Lakhvi bail order perverts justice

DC
Published Dec 20, 2014, 6:58 am IST
Updated Mar 30, 2019, 5:57 am IST
The Pakistan government does not register outrage at the court order
Mumbai attacks handler Zaki-ur-Rehman Lakhvi (Photo: AFP/File)
 Mumbai attacks handler Zaki-ur-Rehman Lakhvi (Photo: AFP/File)

How’s that for timing? On Tuesday, one of the most inhuman acts in the annals of terrorist violence is perpetrated in Peshawar when gunmen shot around 130 schoolchildren in cold blood.

The world reacts with horror. India grieves. Schoolchildren in this country observe two minutes’ silence to mourn the dead.

 

But on Thursday, an anti-terrorism court in Islamabad frees on bail Lashkar-e-Tayyaba’s top commander, Zaki-ur-Rehman Lakhvi, the man who planned the 2008 attack on Mumbai which took 166 lives.

The killer-commander is on the UN wanted list. Still, the Pakistan government does not register outrage at the court order.

The government cannot overturn the court’s action, but its representatives can express themselves, if necessary through appeal at a higher judicial level.

The Pakistani prosecutor has now said that Islamabad has decided to challenge the trial court’s decision in the high court.

 

Our Parliament held on Friday that the court may not have taken the view it did if in the last six years the Pakistan government had not betrayed its casual attitude towards the Mumbai attack by taking inordinately long in going about the business of gathering evidence for a crime that was planned inside Pakistan and whose execution was controlled from its territory.

Prime Minister Modi informed the House that India had conveyed to Pakistan its perception of the bail verdict. He also conveyed the nation’s mood when he said Indians had been pained by the Peshawar tragedy no less than the people of Pakistan.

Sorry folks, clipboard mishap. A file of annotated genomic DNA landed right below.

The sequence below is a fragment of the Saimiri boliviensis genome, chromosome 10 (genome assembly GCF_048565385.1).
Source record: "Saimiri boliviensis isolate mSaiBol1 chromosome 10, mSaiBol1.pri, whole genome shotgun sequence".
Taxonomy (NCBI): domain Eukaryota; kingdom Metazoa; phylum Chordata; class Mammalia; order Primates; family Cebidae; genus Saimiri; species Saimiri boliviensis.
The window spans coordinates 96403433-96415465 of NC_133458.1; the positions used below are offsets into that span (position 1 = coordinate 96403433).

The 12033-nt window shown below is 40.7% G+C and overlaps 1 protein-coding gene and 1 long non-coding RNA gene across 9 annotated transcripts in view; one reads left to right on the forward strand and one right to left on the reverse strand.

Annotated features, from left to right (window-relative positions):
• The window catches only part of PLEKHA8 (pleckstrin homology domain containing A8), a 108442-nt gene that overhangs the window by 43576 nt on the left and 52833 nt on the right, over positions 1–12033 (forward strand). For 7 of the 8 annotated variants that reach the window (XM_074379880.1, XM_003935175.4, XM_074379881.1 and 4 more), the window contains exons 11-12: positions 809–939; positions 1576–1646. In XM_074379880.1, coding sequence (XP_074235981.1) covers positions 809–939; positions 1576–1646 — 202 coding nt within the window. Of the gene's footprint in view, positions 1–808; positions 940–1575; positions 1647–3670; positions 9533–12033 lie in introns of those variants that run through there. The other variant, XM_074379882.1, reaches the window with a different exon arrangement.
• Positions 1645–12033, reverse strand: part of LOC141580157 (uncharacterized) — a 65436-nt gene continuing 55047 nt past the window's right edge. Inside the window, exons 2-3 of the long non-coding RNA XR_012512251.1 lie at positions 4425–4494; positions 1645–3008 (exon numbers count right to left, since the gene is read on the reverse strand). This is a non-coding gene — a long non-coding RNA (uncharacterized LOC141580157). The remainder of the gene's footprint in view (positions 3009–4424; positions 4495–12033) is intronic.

This is an opening to the people of Pakistan from the people of this country. We can only hope good sense prevails and Islamabad reverses its vile course of statecraft in which extremism is encouraged to further the ends of state policy.

The political class in Pakistan has sought a week’s time to take appropriate decisions that would permit the country to move against terrorists.

It may be necessary to point out that this gigantic task does not end with eliminating terrorists but by implementing policies that strike at the ideological roots of terrorism.

 

The education system has to be then suitably re-geared. The relationship between the country and its Army will need to be reoriented.

The country’s politicians and its society are also invited to re-visit the “good Talibanbad Taliban” syndrome.

Next Monday external affairs minister Sushma Swaraj will inform the House about what Islamabad does following the lodging of a strong protest by India against the bail in Lakhvi’s case. But her work is cut out. We must speak to the world about these matters right away.

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